According to marine underwriting manager Craig McBurnie at Sunderland Marine, it’s not easy to pinpoint any single reason for the growth of a more positive safety culture – but the change in attitudes is welcome.
As one of the world’s leading insurers of fishing vessels, Sunderland Marine keeps a close eye on the fishing industry’s evolution and has encouraged increasing safety awareness.
‘We want to see safer boats,’ he said. ‘And that’s not only because a safer fishing vessel is a better insurance risk, but because we see ourselves as part of the fishing industry and want to give something back.’
Stricter requirements and a greater availability of safety equipment are factors in this development, but there are other considerations.
‘Safety equipment is great, but you can have all the equipment and it’s no use if you don’t know how to use it. So safety training is crucial. The message is that a well-trained crew means a safer boat, and the collective message is that safety is paramount.’
Sunderland Marine has taken the initiative where it has seen that improvements can be made, supporting and sponsoring nautical colleges which offer training. This is not just in the UK, but also through initiatives in Australia and New Zealand, both of which have also seen a safety culture developing in the right direction over the last couple of decades.
In the US, Sunderland Marine has also been instrumental in making available independent safety drills for crews working on East Coast draggers and scallopers.
In addition, the offshore crab fishery that’s familiar to anyone who has seen the Deadliest Catch on TV has seen positive changes.
‘Alaska is improving,’ he said, commenting that fisheries management also plays a part in safety cultures, as phasing out Derby-style fisheries in favour of management regimes that remove incentives to push the weather and take chances has noticeable effects on safety records.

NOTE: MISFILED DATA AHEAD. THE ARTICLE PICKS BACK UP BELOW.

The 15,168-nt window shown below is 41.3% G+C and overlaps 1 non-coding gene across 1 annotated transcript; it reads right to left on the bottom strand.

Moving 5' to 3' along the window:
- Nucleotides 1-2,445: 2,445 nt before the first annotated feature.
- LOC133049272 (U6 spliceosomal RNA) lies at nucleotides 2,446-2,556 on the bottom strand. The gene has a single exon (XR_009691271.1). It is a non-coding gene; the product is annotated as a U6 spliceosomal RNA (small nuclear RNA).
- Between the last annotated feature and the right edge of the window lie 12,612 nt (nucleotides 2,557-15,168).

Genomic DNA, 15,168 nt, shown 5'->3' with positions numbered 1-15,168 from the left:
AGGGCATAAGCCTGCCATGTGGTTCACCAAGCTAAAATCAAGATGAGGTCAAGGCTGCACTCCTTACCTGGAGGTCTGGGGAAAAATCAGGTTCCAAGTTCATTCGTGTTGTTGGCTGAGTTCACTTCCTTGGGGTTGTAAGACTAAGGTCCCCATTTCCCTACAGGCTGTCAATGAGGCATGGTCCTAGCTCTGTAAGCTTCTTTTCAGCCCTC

‘In Australia we see well-managed fisheries and a strong safety culture, but what we also see there is the ageing population as the average fisherman in Australia is over fifty, and there are relatively few overseas crews there. It tends to be offshore longliners that carry some Filipino or Indonesian crew,’ he said.
‘In the UK the average age is over forty, but as much as a third of crew are non-UK. It’s something we are monitoring to see if this has any implications for safety on board, and so far we haven’t seen anything to indicate this might be the case. We ask a lot about how they communicate, and usually the standard of English is good. The majority are from the Philippines, plus a number from the Baltic region, Romania, Russia, and there’s a minority from Ghana where the first language is English. We get a lot of anecdotal feedback from UK vessel operators on the quality of foreign crews, and what we hear is that those coming from the Philippines are fantastic crew.’
Sunderland Marine is active in the Netherlands, where there is a strong safety culture, alongside a relatively small number of overseas crew working within the fisheries sector – but where the pattern of the rising average age of fishermen is repeated.
Rising crew ages and frequent problems in recruiting, plus some major technological advances that have eliminated the heavy lifting from many fisheries also contribute to reduced manning levels. It’s frequently in the crew’s interest to split the share fewer ways, while most regulatory agencies require a minimum number of crew in various positions on board. As operators and regulators don’t always have priorities that align, establishing the right manning level can be problematic.
‘This is something we discuss a lot with the Fishing Industry Safety Group, and it’s something to be aware of. In broad terms, a tired crew leads to mistakes,’ Craig McBurnie said.
‘We’re also very aware of the perils of single-handed operation. Some boats are rigged to operate with just one person on board, for whatever reason, including not being able to recruit crew. But on your own, something goes wrong and there’s nobody there to bail you out – and there are plenty of horror stories of single-handed fishermen getting caught up in their own gear.’